After writing against prophets for so long my hand grows weak and I start lying through my teeth. When people ask me if I believe in God I say “no” just to stay consistent. The poems speaking out against God turn into cries asking for his guidance. Reading about the different metaphors I could use for God start to hit me in a different place in my heart and afterwards I have to stand in front of a mirror to remove the thorns. It hurts just as much as it is on fire. They are not the same thing, they were never the same thing. I cough up pages of the Gospel in the morning. I call in sick but they say “You aren’t sick, you’re just knowing.” My notebooks seem to fill themselves and I check, unsure of why, and read a book full of apologies spelled “Yeshua.” Going to the church for a friend seems like a stealthy way of gaining knowledge about this foreign faith that slips into my every word. The priest smiles at me, hands me some books and sends me on my way. When I next return, rain-soaked, and heavy with the Word, he asks me how my friend is doing. I tell him that she’s found love. And the statue of Jesus begins to burn and hum.
That earlier post by @prokopetz joked about having a riveting adaption of 2nd Corinthians which was very funny but all jokes aside?? Having a drama or series about early church politics?? I can see a lot of potential in that.
Like you could explore the tensions between leadership of a group of people trying to reconcile their new idealistic faith with the Dominant Greco-Roman culture, showing the fights and differences between the various sects arising, including folks like the syncretics and gnostics, the debates between Paul and the Athenians, etc. Paul being distrustful of John Mark and criticizing Peter and traveling around getting arrested with Silas.
You could show the female leadership (Phoebe, Thekla, Priscilla) in the early church, and the hostile responses to them by Paul and other male leaders.
Basically it could be an interesting story that tells multiple viewpoints BESIDES what was just outlined in Paul’s epistles. First century Christianity was a huge discoursey mess that still trips us up today and I think a story that explores that messiness, showing humans struggling to reconcile strong and idealistic beliefs with worldly historical pettiness, would be really impactful.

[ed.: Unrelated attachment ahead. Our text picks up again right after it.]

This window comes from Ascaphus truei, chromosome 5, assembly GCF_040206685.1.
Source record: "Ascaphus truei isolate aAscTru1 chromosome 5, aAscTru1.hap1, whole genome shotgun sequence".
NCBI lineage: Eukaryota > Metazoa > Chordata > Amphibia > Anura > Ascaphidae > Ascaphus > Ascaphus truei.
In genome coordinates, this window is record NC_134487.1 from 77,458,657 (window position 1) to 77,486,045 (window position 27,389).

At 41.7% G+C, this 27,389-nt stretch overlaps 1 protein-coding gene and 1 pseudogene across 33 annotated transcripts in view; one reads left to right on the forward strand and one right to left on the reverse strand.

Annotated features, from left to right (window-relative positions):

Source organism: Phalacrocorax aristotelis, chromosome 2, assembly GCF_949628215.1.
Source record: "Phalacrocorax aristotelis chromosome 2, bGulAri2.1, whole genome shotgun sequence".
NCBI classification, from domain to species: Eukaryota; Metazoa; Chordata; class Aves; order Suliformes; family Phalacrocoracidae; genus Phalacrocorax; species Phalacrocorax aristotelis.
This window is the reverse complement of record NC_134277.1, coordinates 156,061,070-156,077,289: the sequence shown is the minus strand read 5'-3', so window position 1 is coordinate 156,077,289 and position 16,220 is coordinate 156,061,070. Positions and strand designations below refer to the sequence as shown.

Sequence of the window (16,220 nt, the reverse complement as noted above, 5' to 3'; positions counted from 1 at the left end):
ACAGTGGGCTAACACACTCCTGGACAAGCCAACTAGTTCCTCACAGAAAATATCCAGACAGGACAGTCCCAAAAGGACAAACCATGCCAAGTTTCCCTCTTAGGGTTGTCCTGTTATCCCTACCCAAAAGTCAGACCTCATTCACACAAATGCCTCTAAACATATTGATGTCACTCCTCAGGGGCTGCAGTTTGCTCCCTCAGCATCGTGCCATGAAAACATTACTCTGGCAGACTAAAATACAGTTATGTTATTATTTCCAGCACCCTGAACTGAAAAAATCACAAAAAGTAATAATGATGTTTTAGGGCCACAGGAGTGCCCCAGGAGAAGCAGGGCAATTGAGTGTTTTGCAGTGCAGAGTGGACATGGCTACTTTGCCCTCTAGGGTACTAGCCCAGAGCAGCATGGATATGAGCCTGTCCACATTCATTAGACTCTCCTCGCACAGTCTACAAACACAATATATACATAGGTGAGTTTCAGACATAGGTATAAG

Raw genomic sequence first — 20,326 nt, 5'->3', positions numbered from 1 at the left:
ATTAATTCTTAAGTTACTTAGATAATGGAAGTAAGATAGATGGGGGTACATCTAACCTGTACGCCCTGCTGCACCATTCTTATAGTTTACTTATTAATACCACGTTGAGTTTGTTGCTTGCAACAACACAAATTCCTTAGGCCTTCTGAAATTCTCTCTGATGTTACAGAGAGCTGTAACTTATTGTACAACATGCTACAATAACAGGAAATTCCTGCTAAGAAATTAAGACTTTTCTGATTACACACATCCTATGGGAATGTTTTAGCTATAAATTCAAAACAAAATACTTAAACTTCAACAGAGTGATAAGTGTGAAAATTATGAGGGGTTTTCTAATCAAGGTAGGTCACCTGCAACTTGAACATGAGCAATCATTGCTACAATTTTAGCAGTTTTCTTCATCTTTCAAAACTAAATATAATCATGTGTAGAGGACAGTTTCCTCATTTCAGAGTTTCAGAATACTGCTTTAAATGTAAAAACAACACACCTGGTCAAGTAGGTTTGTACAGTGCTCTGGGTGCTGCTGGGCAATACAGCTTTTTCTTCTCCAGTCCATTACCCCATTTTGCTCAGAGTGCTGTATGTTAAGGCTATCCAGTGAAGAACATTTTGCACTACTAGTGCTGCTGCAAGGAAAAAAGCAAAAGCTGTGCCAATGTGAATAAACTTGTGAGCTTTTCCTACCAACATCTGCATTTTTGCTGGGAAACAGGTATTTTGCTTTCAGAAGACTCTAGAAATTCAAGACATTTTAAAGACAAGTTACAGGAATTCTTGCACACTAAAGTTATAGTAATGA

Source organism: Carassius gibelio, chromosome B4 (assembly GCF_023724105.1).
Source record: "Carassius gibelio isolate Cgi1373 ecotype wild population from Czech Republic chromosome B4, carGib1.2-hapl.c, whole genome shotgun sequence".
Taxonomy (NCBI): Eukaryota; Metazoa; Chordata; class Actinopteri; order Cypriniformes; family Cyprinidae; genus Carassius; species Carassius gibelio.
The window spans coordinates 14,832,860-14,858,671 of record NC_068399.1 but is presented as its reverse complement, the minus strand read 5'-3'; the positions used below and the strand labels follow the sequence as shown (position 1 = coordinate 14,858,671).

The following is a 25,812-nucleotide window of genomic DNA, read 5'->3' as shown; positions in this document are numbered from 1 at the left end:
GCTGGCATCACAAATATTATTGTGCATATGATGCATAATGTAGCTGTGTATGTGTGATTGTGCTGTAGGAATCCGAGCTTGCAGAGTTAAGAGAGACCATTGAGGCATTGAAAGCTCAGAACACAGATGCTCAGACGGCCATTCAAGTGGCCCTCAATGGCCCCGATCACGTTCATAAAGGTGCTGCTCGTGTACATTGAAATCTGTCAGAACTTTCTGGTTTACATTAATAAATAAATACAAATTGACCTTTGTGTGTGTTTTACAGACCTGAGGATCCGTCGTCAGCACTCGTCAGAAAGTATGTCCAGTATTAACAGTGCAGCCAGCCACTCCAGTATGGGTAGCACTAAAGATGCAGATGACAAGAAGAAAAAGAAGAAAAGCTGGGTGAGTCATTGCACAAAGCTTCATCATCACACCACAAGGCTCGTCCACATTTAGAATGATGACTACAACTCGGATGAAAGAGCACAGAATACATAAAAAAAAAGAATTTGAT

Also, it would be kind of cool to de-mystify Paul. Depending on the writer you could show him as being perceived as a more corrupt-prejudiced leader (reflecting much modern approaches to Paul today) or maybe someone who sincerely did have a vision and change of heart and made it his mission to spread the Good News, only to run into conflict when it comes to practically implementing that in the real world. The epistles and acts are kind of preachy by nature but I feel like a story about them….doesn’t have to be you know?
Also. Shipwrecks. There can be shipwrecks.
Now that Exodus and Gods of Egypt are total flops, does that mean that Hollywood learns that the audience doesn’t like this stupid as fuck whitewashed epics? That all the big names and big budgets don’t mean anything if they fail to have just the slightest bit of respect to the source material and the persons it depicts?
relationship status: taken AF favorite color: hhhhhhhrghhh red? lipstick or chapstick: like i guess chapstick last song i listened to: seems to be on my mind by suburban kids with biblical names last movie i watched: i watched sleepwalk with me and then i watched two mike birbiglia stand up specials so that was fun top 3 tv shows: um right now i’ve been watching daredevil with my girlfriend so i want to put that up there, orphan black, and uhhhhhh fuck it anyone remember abc family’s the middleman? cancelled too soon rip m8 top 3 characters: very difficult why do this to me but commander shepard, beth childs, and chloe price top 3 ships: pricefield, shepard/liara, CLEXA shit i nearly forgot books i’m currently reading: oh fuck i was reading ragnarok by ari bach i should get back on that…
sarielgrace replied to your post“Upsides of having a common name: Everyone can pronounce/spell it Want…”
which horror movie?
JeruZalem. Biblical zombie apocalypse, basically. “Found footage” style film, except instead of a camera it’s a Google Glass.